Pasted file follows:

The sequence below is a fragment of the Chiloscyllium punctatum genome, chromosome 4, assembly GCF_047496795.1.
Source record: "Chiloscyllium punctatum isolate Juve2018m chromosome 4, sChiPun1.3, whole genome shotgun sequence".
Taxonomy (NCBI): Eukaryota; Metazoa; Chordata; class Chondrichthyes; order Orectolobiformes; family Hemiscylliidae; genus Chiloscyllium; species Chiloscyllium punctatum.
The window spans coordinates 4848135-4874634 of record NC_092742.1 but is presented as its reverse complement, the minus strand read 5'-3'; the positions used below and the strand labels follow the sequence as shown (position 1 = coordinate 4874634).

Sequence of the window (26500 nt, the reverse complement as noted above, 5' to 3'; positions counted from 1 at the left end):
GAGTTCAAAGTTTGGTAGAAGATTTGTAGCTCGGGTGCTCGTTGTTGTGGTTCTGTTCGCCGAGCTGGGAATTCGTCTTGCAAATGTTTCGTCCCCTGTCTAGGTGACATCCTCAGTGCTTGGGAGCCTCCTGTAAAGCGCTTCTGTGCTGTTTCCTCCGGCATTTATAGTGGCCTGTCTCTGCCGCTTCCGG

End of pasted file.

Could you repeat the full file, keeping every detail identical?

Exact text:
The sequence below is a fragment of the Chiloscyllium punctatum genome, chromosome 4, assembly GCF_047496795.1.
Source record: "Chiloscyllium punctatum isolate Juve2018m chromosome 4, sChiPun1.3, whole genome shotgun sequence".
Taxonomy (NCBI): Eukaryota; Metazoa; Chordata; class Chondrichthyes; order Orectolobiformes; family Hemiscylliidae; genus Chiloscyllium; species Chiloscyllium punctatum.
The window spans coordinates 4848135-4874634 of record NC_092742.1 but is presented as its reverse complement, the minus strand read 5'-3'; the positions used below and the strand labels follow the sequence as shown (position 1 = coordinate 4874634).

Sequence of the window (26500 nt, the reverse complement as noted above, 5' to 3'; positions counted from 1 at the left end):
GAGTTCAAAGTTTGGTAGAAGATTTGTAGCTCGGGTGCTCGTTGTTGTGGTTCTGTTCGCCGAGCTGGGAATTCGTCTTGCAAATGTTTCGTCCCCTGTCTAGGTGACATCCTCAGTGCTTGGGAGCCTCCTGTAAAGCGCTTCTGTGCTGTTTCCTCCGGCATTTATAGTGGCCTGTCTCTGCCGCTTCCGG